# Effective Ways to Eliminate Side-Lobe Effects

Contributors: Rongfeng Zhang

It is no secret that geologists do not fully trust all the events shown in pretty seismic pictures.

Even deeper concerns may arise when the images are composed from algorithmic manipulation and transformation of seismic signals, such as seismic attributes – especially spectral decomposition.

Last month in this column I reviewed how spectral decomposition is used in seismic interpretation, and pointed out that even though this technique has become a popular interpretation tool in the industry, it does have some issues – including a significant problem called the side-lobe effect.

In spectral decomposition, when there is one event (the main lobe) that corresponds to a particular geological feature – like the top or bottom of a formation – there often are several relatively smaller adjacent events, called side-lobes. These are closely related to the main lobe, but have nothing to do with sub-surface geology.

For example, many of the strong events shown in warm colors in figure 1 are self-related and do not correspond to actual geology. The risk of interpreting spectral decomposition results with strong side-lobe effects without good well control is obvious and sometimes very large.

The side-lobe effect in spectral decomposition results from the use of a mathematical function with closed form expressions – such as a mathematical wavelet, a sine/cosine and a Gaussian function, for example – as the basic elements in the algorithm used to compute results. These basic elements are squeezed and stretched analytically and then convolved with the seismic trace to calculate spectral decomposition at different frequencies.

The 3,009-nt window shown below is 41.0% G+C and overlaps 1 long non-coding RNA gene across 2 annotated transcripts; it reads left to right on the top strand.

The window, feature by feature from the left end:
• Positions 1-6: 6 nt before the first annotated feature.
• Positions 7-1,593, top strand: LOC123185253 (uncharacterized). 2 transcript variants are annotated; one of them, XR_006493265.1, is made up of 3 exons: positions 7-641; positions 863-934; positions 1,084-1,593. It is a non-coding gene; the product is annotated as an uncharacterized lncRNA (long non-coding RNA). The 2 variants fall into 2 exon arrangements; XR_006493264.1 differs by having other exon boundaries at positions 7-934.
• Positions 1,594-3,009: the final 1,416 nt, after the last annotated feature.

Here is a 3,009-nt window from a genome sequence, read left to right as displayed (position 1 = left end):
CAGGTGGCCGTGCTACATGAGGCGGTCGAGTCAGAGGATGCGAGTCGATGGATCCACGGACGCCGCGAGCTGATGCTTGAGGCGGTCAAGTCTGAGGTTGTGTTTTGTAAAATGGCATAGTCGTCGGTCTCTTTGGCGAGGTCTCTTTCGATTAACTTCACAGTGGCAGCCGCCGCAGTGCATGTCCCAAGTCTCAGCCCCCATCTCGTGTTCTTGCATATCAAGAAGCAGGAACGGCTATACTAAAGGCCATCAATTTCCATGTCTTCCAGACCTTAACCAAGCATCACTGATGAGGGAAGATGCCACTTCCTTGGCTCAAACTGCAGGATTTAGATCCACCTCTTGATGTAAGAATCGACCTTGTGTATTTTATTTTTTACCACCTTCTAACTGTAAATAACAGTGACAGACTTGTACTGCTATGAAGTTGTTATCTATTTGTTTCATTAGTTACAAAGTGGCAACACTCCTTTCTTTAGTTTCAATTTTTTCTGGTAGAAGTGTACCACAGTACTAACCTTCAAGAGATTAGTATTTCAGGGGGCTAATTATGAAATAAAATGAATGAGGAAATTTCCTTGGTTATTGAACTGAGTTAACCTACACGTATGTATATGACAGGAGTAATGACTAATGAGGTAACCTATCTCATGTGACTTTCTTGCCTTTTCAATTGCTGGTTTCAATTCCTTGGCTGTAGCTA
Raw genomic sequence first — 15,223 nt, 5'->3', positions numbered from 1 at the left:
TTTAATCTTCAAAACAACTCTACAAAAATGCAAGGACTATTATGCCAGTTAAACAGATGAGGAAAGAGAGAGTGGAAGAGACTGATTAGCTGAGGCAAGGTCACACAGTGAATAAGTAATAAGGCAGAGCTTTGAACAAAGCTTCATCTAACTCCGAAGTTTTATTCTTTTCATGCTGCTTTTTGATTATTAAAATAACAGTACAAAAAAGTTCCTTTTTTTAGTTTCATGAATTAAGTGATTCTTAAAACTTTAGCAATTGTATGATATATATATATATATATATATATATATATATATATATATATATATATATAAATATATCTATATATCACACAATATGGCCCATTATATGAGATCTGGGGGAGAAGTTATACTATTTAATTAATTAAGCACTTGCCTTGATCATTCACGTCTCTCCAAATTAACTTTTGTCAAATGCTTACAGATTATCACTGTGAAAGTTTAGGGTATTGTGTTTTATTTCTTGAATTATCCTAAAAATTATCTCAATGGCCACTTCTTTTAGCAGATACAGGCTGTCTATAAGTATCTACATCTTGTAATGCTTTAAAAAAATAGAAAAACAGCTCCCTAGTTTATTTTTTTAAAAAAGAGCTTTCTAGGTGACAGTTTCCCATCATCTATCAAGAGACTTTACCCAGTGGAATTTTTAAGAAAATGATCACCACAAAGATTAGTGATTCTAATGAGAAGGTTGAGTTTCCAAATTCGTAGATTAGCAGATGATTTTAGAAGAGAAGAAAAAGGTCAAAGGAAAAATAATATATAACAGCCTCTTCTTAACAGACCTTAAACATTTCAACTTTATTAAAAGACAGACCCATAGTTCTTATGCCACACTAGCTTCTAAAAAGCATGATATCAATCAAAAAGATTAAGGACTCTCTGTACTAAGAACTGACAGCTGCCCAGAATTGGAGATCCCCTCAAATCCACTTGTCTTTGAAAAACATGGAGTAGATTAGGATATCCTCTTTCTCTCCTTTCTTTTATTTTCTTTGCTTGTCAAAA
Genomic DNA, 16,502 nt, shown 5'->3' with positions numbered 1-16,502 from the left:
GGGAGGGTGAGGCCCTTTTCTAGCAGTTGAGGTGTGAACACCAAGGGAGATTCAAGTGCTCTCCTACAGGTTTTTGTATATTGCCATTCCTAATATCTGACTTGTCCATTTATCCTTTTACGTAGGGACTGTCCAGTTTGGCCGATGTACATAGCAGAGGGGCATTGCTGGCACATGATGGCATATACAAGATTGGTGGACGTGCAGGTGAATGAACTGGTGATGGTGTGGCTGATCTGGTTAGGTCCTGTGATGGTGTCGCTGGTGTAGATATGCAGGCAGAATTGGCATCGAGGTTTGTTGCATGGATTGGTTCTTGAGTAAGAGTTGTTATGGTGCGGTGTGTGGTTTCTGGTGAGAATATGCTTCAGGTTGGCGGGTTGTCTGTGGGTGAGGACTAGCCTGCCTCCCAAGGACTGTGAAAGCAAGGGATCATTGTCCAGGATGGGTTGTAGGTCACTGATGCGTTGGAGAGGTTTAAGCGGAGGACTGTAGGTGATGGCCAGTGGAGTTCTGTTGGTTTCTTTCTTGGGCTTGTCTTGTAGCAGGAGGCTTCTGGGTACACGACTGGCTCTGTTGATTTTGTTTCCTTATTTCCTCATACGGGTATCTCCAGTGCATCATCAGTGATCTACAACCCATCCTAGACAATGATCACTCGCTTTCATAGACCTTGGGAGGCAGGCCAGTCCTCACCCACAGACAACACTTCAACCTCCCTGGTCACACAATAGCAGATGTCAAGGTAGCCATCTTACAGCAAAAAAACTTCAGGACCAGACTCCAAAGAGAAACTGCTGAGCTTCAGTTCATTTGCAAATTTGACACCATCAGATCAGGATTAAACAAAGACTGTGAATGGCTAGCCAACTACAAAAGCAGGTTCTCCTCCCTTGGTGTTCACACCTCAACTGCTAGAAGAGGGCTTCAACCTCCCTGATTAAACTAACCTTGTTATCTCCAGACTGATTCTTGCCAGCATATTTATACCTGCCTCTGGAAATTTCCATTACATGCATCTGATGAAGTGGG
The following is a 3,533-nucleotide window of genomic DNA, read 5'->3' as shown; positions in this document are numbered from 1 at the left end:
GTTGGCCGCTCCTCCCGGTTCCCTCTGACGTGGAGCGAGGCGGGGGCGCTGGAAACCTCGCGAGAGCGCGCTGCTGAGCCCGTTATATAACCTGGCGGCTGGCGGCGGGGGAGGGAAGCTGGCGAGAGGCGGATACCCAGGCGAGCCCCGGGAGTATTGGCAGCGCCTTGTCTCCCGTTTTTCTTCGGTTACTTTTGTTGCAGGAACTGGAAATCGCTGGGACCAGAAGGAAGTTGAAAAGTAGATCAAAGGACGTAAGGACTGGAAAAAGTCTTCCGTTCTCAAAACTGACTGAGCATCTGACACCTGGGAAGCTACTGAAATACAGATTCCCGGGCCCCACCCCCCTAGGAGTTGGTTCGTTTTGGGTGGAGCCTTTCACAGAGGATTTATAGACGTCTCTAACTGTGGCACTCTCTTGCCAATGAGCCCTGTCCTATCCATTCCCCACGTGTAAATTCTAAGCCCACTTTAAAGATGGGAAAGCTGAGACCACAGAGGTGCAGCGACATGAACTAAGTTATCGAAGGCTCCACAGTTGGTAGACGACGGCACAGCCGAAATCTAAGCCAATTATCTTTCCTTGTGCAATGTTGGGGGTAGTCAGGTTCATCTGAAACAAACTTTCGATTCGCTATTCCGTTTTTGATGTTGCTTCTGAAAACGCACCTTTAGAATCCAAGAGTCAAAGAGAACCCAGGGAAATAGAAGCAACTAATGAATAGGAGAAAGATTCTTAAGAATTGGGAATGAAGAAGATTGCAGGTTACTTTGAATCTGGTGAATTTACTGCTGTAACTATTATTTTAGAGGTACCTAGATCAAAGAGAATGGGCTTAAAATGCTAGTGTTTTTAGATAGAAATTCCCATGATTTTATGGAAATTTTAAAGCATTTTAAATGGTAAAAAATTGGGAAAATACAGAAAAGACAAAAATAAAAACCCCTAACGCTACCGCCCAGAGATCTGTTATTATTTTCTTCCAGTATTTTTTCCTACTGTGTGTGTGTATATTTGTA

Unfortunately, these mathematical expression-based elements rarely resemble the actual seismic data. The Morlet wavelet – the basic element used in continuous wavelet transform (CWT) spectral decomposition – probably is the closest among many other functions to resemble a real seismic wavelet, but is still far from matching real data.

Here, we have proposed a new spectral decomposition method that is similar to CWT; however, instead of using a wavelet derived from a mathematical expression, an actual wavelet extracted from the seismic data is used (an example is shown on the top right of figure 1).

Since the real wavelet does not have a simple mathematical expression, we may not be able to transform back from the spectral decomposition. This, however, is regarded as a limited deficiency, since inversion to the original data may not be required in many or most cases.

The direct benefit, comparing to CWT and other methods, is that there are fewer side-lobe effects and therefore less ambiguity. The proposed method uses an algorithm similar to CWT, wherein the seismic data is convolved with groups of dilated, squeezed and stretched seismic wavelets.

If the closed form expression of a wavelet is known, squeezing and stretching can be easily done ­– but doing this with a discrete seismic wavelet is challenging and special care is required.

Figure 2 shows the spectral decomposition results calculated by CWT and the new method at the same frequency (72Hz) on a cross line in Blackfoot (Canada) P-wave seismic data. From shallow to deep, there are roughly three groups of events (corresponding to warm colours) where the reservoir is located in the middle group.

Comparing the results in figure 2, it is clear that the new method displays a clear advantage over the CWT method. Fewer side-lobe effects are observed, especially in the first and the third event groups, where some individual events hardly can be distinguished in the results from CWT.